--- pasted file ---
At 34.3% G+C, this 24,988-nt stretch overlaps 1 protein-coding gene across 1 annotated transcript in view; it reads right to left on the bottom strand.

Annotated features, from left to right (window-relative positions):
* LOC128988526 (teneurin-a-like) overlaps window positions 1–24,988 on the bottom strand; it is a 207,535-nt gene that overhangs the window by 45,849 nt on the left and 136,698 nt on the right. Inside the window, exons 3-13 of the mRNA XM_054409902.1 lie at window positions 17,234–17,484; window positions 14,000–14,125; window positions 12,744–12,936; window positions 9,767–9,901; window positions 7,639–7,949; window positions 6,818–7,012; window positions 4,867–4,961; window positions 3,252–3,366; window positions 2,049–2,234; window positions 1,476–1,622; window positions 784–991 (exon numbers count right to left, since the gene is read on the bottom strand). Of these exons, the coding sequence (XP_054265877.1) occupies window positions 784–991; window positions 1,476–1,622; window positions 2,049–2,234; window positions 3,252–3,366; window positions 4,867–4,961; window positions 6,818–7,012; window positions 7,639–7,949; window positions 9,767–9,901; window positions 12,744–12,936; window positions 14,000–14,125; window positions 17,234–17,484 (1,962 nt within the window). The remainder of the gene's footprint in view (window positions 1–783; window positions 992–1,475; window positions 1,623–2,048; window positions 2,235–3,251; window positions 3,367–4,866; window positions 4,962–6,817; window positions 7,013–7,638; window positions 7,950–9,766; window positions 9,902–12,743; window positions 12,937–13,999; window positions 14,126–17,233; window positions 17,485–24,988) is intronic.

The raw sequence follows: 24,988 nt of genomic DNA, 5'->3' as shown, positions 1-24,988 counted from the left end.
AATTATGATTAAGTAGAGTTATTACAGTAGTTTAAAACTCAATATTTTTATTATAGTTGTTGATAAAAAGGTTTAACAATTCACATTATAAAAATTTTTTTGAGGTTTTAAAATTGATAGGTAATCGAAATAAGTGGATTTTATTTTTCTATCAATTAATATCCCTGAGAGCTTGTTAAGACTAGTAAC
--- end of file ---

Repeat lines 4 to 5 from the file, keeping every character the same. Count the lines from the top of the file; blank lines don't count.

The raw sequence follows: 24,988 nt of genomic DNA, 5'->3' as shown, positions 1-24,988 counted from the left end.
AATTATGATTAAGTAGAGTTATTACAGTAGTTTAAAACTCAATATTTTTATTATAGTTGTTGATAAAAAGGTTTAACAATTCACATTATAAAAATTTTTTTGAGGTTTTAAAATTGATAGGTAATCGAAATAAGTGGATTTTATTTTTCTATCAATTAATATCCCTGAGAGCTTGTTAAGACTAGTAAC